A giallo actually based on a literary source (here it’s the novel by D.M. Devine covered in Peter Jilmstad’s essay in the booklet included with this release), Luigi Bazzoni’s thriller The Fifth Cord has an entertaining enough but perfunctory mystery at its core. It’s so much more than the murderous mayhem that unfolds onscreen, however, and like the recently released The Possessed (co-directed by Bazzoni), is an example of how the various other elements of a film can envelop and transcend a plot that isn’t particularly compelling. This is the giallo as art film and an incredible achievement, supported by solid performances from the likes of stars Franco Nero and Silvia Monti.
The mystery follows shambolic alcoholic and self-sabotaging reporter Andrea Bild (Nero) as he attempts to unravel a series of linked murders and reveal the culprit. It’s of special interest to Bild because he finds himself a main suspect of the police and must clear his name. The Fifth Cord does build towards an effective conclusion, and a later scene of the killer stalking a child in an empty house must rank as one of the genre’s best. The main appeal of The Fifth Cord actually lies more in its absolutely outstanding production design, the stunning cinematography by Vittorio Storaro and the direction from Bazzoni. It’s as beautiful and remarkable as you’re likely to find not just in giallo but cinema in general, and is a towering accomplishment for Bazzoni and Storaro. The new 2K scan here supports the artistic vision with a pin-sharp picture and deep colours that show off the frequently breath-taking compositions to their fullest.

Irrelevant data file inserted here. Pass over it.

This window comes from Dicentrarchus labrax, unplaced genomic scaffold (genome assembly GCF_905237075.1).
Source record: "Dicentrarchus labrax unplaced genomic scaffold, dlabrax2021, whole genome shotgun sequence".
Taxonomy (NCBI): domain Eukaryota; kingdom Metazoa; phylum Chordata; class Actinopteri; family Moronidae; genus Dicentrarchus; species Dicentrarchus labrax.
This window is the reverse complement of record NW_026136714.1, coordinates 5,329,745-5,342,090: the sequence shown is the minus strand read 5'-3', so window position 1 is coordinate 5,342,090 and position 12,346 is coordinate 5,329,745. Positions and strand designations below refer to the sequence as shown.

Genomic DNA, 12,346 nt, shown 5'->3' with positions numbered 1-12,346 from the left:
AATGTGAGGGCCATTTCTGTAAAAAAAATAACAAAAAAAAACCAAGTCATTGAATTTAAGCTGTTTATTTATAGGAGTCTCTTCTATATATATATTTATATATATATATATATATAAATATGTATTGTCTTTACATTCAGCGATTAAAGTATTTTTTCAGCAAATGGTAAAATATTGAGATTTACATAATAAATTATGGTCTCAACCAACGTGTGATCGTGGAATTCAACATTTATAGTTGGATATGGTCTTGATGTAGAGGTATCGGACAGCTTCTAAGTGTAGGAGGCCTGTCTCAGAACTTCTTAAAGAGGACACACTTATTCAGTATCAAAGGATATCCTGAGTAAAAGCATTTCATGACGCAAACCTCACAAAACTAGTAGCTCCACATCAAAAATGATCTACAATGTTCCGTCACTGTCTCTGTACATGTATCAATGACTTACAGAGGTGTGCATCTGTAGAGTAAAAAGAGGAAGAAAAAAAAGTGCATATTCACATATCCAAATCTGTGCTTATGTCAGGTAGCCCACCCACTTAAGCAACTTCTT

For the extras, special mention must go to a fascinating and invaluable 18-minute visual essay from critic Rachael Nisbet that unpacks the approach taken and highlights the directorial choices and subtext that fills The Fifth Cord. Matching this is a new 23-minute interview with Nero that could easily be double the length, such a pleasure is it to spend time in the company of the great man. There’s an interesting near 30-minute interview with writer Michael Mackenzie that contextualises the film and a full-length commentary from critic Travis Crawford - both touch on the arguable shortcomings of the plot while highlighting the many positives of the film. There’s an interview with editor Eugenio Alabiso that runs to just over 20 minutes and is well worth it. That aforementioned booklet also includes writing on the film by Kat Ellinger, and rounding out the package is a deleted scene, trailers and an image gallery. It’s an important, compelling film and this release supports it with substantial extras, and as such comes highly recommended.
DIRECTOR: LUIGI BAZZONI | SCREENPLAY: MARIO DI NARDO, MARIO FANELLI, LUIGI BAZZONI | STARRING: FRANCO NERO, SILVIA MONTI, ROSSELLA FALK, EDMUND PURDOM, MAURIZIO BONUGLIA, PAMELA TIFFIN | RELEASE DATE: OUT NOW